I, WF, have given my daughter W, a virgin, in marriage to H, according to what is written above. WF wrote it.
I, H, acknowledge the debt of silver denarii, 500, the dowry of W according to what they wrote above. H wrote it.
I [name of scribe] wrote this.
This contract shows typically Greek features, but with a great number of Jewish elements. Greek features including the right of the woman to demand her dowry back and leave whenever she wishes with a financial penalty if the payment is not made promptly, and the promise to "feed and clothe".
The Jewish features are seen mainly in the financial arrangements, especially in the reference to a "bride gift" which is presumably the bride price which Jewish grooms normally paid. In early rabbinic Judaism this was set at 200 denarii for a virgin and 100 for a divorcee or widow, though this was often increased. This payment by the groom was theoretical, to be paid only if there was a divorce, whereas the payment by the bride’s family was "received from her by hand". This shows how important the dowry had become in Jewish circles, even though it was unknown in OT law. Bickerman showed that the LXX changed some texts to suggest that the marriage payment came from the bride, so a bridal dowry had already become normal Jewish practice by the 2nd century BCE.
Another possibly Jewish feature is the stipulation that the whole of his property is security for his obligation to support her. This was typical in Demotic contracts and Jewish Aramaic contracts, though it was not unknown for a Greek contract (as seen above in GM66). Early Jewish traditions say that this stipulation was introduced as part of the reform of marriage law by Simeon ben Shetah. Some modern scholars have suggested that this is a mythical history which was reconstructed to make a link between the Old Testament mohar gift from the groom and the Graeco-Roman dowry from the bride’s family. Normally in Greek contracts the husband supports his wife "in proportion to his means" (kata_ du/namin), as seen above in GM-92, and the support was underwritten only by the value of the dowry. This limited her legal claim on him in the courts. In this contract there is a reference to both systems, stating that the dowry is supplied ‘pursuant to his undertaking of feeding and clothing’ but it also states that ‘all his possessions’ are security for this duty.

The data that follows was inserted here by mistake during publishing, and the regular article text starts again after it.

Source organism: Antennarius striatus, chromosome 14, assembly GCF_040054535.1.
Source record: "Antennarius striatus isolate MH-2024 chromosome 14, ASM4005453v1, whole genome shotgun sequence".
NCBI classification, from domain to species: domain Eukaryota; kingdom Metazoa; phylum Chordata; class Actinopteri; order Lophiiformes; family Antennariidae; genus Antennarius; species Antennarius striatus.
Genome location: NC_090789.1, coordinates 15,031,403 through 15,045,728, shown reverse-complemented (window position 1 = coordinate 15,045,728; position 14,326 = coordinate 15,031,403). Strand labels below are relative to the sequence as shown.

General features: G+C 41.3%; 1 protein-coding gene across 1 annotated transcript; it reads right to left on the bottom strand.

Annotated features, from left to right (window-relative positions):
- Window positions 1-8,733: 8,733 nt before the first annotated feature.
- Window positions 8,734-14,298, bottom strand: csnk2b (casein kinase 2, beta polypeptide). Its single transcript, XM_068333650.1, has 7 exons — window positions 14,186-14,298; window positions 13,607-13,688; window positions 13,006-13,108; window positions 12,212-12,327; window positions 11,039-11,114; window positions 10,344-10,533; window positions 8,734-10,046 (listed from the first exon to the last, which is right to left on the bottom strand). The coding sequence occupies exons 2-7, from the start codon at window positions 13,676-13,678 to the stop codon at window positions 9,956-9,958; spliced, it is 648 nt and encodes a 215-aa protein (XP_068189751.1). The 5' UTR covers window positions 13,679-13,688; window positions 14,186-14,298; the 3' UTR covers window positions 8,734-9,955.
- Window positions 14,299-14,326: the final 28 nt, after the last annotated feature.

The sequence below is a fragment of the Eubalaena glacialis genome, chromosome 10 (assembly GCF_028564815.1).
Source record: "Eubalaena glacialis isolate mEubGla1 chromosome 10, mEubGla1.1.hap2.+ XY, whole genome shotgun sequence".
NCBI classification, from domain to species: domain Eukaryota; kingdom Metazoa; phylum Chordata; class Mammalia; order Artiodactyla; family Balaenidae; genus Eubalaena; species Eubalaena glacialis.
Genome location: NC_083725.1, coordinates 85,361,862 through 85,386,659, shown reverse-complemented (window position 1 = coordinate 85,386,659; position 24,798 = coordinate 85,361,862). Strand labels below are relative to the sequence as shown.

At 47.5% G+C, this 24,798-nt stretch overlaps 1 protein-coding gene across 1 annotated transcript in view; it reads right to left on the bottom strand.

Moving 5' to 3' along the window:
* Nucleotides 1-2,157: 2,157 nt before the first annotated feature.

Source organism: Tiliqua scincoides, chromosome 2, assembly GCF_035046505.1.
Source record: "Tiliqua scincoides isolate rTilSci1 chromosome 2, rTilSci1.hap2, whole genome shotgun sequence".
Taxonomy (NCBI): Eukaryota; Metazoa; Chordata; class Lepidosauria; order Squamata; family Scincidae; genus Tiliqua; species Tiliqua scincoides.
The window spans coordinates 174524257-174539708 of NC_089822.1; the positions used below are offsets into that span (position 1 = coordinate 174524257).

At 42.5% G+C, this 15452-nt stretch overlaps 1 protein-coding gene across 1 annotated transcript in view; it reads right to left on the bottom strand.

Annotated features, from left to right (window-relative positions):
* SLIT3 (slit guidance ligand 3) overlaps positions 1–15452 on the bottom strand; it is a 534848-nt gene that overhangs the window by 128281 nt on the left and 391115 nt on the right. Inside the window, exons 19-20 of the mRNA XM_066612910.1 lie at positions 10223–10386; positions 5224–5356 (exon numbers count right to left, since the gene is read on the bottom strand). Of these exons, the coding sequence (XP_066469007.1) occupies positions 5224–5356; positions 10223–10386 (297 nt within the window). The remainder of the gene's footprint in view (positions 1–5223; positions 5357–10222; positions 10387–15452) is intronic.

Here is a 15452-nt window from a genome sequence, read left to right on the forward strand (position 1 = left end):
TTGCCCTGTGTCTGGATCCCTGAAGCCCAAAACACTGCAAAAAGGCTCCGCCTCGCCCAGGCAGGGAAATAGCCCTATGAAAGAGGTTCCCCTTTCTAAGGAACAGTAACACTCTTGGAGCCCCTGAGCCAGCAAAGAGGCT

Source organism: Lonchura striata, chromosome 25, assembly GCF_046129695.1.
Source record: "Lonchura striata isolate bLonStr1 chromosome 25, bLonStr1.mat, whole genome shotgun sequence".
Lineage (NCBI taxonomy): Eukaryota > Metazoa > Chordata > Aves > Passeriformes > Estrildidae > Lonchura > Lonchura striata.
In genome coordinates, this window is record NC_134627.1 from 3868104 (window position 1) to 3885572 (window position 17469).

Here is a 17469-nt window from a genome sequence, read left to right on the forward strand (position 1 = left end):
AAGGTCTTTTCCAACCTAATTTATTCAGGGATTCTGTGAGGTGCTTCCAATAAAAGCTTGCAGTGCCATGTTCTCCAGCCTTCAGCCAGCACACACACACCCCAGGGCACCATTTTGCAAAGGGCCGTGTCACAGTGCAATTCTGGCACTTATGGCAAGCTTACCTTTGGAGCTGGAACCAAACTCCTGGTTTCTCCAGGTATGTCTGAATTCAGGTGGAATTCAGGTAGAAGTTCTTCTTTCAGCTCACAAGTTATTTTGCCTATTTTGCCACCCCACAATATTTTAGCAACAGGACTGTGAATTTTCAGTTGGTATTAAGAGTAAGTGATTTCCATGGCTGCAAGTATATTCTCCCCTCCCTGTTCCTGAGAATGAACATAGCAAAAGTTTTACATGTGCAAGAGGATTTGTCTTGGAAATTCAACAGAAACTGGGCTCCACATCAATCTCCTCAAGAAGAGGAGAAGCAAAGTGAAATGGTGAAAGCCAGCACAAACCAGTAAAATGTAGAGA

The phrase ‘food and clothing’ is also likely to be influenced by a Jewish background, because it is also found in all other surviving Jewish Greek certificates. Although the obligation to clothe is relatively common in Greek contracts, as seen above in GM-92, the inclusion of ‘feeding’ is normal only in Demotic contracts. In Greek contracts it was much more common to refer to the ‘necessaries’ (de/onta) of the wife, as in GM-92. The word de/onta would have been an eminently suitable term for Jewish marriage certificates because it occurred in the LXX translation of Ex.21.10 along with ‘clothing’, just as it does in many Greek contracts Therefore there must have been a very good reason why all Greek Jewish contracts use the rare phrase ‘food and clothing’ instead. The most likely reason is the influence of Exodus 21.10f which, along with Deut.24.1-4, was the basis of Jewish divorce legislation, as detailed below.